Sunday, October 02, 2005

The Rise and Fall of Christian Nations?

There is an interesting article citing a more interesting study concluding that modern, prosperous societies with higher rates of religious belief are socially "worse off" than those without religious belief. ("Worse off" being defined in a variety of ways related to crime rates, teenage pregnancy, STDs, etc.)

A few points.

First, regarding the study itself, and despite its own bravado, has yet to undergo any peer review or be substantiated by similar studies, so it's too early to be making statements like

“The widely held fear that a Godless citizenry must experience societal disaster is therefore refuted.”

Which is, er, what the study's author actually said. Nothing like the tentative nature of science, eh?

Regardless, and assuming the study is valid in demonstrating that among prosperous nations (interesting that only the prosperous are included...), the less religious the more advanced socially, I wonder:

  1. What about economic success? Given the US's persistant unchallenged dominance in this respect, is it a trade off related to wealth and class issues that drives the societal ills rather than religious belief? I suppose this question and the next are both under the heading of "causation" - as in, the study does nothing to connect the presence or lack of religious belief with the presence or lack of one more societal ills.

  2. What about population demographics? Given the relative size and diversity of the US compared to the others in the study (essentially small European countries), is there a vector of causation that explains the differences without regard to religious fervor? For example, do the lamented societal ills similar diverge between those with religious belief and those without when the demographics are homogenized?

  3. What about the recently published data that indicated Western Christians really differ very little in terms of moral behavior from their unbelieving neighbors? Perhaps the study would have to look deeper than those who accept evolution or not.

  4. On the other hand, I've long been an opponent of "hanging our hat" on evolution in Christian circles as a top-tier bugaboo. Seems to me, as it did to GK Chesterton, that it's either a harmless biological theory or popular myth, but nothing to get too upset about. I've long argued that it actually may be nothing more than a red herring by "the enemy" to keep us distracted from the real battles - things like racism, poverty, injustice, violence. You know, the things Jesus got upset about? Could this be an example of where Christians have "won the battle" in terms of keeping the public believing in some divine creation, but lost the war to win the hearts and minds of people to a new way of living in the kingdom of God? Not to go on a rant here, but could it be that part of the reason there's less violence in the UK is that weapons aren't allowed? I know, I know, guns don't kill people, people kill people. But compare the rate of handgun assault in the US to the rate of pitchforkings in the UK. Any ideas, anyone? It seems to me that this rather wrong-headed study is equating belief in evolution with non-religiousity and non-belief in evolution with religiousity. The question for the evangelical is "why would someone assume that's what makes you look like Jesus?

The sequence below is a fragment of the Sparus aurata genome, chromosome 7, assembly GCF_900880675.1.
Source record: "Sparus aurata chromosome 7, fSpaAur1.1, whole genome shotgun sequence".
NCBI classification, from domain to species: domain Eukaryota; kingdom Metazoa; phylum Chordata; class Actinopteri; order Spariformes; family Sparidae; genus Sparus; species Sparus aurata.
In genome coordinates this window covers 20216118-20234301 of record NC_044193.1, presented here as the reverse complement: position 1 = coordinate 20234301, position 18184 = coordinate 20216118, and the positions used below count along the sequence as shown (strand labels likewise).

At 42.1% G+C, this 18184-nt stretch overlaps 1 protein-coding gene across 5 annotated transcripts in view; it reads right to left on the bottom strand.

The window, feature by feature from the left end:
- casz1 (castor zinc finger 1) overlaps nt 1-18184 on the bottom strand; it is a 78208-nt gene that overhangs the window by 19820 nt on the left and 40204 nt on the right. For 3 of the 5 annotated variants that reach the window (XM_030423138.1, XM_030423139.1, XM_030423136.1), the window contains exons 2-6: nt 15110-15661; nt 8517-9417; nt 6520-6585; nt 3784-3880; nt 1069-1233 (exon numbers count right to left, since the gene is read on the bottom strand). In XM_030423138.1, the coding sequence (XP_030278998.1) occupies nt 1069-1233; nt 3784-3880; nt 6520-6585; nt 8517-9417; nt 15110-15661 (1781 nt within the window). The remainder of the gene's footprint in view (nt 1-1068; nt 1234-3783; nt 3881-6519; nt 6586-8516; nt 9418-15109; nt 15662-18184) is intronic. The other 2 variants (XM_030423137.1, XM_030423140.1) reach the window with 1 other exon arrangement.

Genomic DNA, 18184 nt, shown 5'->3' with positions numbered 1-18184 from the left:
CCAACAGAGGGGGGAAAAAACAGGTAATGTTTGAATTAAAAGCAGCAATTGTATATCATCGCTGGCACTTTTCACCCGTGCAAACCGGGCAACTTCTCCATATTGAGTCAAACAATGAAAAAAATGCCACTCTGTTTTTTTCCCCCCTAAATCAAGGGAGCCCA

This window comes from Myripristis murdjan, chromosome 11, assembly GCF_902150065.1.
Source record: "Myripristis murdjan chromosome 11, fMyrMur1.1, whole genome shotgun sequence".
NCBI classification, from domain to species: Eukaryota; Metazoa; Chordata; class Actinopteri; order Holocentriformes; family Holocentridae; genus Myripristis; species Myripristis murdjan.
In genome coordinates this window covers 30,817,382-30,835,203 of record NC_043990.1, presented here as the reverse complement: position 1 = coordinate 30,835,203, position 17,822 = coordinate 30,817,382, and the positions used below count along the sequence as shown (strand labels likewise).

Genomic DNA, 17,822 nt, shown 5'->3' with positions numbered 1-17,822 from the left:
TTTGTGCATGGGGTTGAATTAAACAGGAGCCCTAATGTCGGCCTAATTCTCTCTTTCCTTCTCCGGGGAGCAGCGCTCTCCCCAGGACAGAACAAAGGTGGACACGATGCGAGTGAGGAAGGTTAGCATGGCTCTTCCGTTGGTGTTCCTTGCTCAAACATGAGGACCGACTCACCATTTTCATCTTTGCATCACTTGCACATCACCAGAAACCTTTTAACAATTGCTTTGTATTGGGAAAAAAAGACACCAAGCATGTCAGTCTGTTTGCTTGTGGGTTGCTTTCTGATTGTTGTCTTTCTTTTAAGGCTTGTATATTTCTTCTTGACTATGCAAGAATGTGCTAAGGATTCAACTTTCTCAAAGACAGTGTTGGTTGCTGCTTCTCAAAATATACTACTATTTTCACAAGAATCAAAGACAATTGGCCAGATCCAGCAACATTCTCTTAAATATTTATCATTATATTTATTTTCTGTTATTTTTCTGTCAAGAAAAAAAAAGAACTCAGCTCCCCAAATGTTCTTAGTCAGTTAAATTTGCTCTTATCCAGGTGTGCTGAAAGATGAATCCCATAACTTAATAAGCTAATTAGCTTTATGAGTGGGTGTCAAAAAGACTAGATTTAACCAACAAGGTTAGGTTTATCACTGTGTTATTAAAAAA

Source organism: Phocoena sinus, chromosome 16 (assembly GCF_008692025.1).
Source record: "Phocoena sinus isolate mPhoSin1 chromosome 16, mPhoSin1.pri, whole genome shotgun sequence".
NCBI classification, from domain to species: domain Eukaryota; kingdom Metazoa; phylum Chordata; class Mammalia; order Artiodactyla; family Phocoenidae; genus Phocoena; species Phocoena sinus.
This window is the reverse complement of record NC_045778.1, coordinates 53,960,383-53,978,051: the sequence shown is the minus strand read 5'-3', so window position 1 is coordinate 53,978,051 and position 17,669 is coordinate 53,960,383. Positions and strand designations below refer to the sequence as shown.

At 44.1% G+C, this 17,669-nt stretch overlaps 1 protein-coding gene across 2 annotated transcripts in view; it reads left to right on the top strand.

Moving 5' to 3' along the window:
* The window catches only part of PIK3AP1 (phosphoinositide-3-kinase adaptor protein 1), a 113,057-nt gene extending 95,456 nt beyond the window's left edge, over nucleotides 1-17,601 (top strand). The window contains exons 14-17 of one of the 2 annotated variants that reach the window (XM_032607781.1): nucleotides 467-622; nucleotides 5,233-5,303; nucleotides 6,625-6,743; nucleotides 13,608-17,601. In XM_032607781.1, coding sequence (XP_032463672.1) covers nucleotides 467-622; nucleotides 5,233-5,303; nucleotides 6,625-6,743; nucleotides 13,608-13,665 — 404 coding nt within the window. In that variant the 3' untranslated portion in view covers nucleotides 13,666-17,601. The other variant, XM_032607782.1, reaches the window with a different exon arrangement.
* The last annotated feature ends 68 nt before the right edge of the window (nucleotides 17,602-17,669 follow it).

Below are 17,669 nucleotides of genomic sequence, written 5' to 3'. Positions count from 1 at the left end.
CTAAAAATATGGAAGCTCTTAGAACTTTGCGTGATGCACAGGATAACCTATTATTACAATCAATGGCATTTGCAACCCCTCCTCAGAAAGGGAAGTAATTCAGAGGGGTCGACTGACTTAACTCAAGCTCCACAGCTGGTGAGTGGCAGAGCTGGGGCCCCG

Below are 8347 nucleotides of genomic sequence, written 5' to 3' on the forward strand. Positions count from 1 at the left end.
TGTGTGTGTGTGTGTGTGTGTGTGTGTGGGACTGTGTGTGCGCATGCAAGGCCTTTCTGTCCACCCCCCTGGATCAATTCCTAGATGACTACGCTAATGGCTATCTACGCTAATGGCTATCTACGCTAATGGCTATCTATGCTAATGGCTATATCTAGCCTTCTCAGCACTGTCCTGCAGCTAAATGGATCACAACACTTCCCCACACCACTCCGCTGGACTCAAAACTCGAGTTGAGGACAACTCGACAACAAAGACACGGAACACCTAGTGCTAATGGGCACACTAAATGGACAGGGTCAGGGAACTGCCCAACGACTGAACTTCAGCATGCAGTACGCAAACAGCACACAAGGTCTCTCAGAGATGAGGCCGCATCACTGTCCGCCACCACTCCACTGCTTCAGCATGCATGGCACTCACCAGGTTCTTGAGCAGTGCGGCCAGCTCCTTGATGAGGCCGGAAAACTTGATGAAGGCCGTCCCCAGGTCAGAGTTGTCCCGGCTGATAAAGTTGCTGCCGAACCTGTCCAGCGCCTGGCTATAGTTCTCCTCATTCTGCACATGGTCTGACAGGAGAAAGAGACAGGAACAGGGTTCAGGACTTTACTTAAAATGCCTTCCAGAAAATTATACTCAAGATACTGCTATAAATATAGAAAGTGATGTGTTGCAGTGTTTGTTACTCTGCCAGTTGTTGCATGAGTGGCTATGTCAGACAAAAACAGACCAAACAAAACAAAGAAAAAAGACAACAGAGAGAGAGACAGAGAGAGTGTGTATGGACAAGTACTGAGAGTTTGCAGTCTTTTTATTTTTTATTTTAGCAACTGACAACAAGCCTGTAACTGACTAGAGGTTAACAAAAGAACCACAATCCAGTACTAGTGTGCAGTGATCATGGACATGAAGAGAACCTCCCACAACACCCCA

5. As I said earlier, this guy is clearly tooting his horn a bit early even in scientific terms, but more than that, he's making an awfully big assumption: That the US's societal woes are arching upward as its belief is arching upward and that the others' societal gains are arching upward as their belief is arching downward. But that isn't the case at all! The US crime rate is actually dropping - and has significantly in the last two decades - whereas the religious belief waned in the middle of the last century but has regained ground in the last 20 years. Thus, for the US, increasing religious belief has been recently concurrent with declining crime rates. Now consider the UK. All would agree that religiousity has been dropping steadily and slightly for some time now - with no real indication or abatement or reversal. And what about the crime rates? Decreasing? No. Increasing. Thus, while overall crime may be higher in the US (but see my (1) and (2), above) than in the UK, for example, the comparable rates of change in crime and religiousity do not at all bear out the claims of the study's author.


Dan Sanders said...

The points that you make here are absolutely critical to the analysis of this study, as well as your "aside" about "prosperous" nations. I think this article is far less about science and far more about the author's (a) political agenda and (b) commentary on what is percived as "religiosity" - a mere belief in God (or at least saying that one believes, and subsequently having no firm definition of what that belief entails other than creationism), rather than a system of divinely-ordained moral choices and behavior patterns.

For my own "aside," I think the evolution dilemma is happily promoted by those opposed to it as a red herring - for the very same reasons, as is abortion. It's far easier to gripe about something that looms politically large than to get off your own duff and actually help someone. (So speaks the Chief of Sinners...)

Scott Freeman said...

There are some things that are non-negotiable. Matters of heaven or hell. Positions on evolution and abortion are two such examples.
As are:
kitchens in the church building
playing the lottery and other games of the devil
and the use of the Message.

Don't be caught on the wrong side on this issues, gentlemen.
In the name of Jay Utley, turn.

Scott Freeman said...

That was a joke by the way.

CJR said...

You assume, of course, that I take your comments seriously in the first place! ;-)

scott said...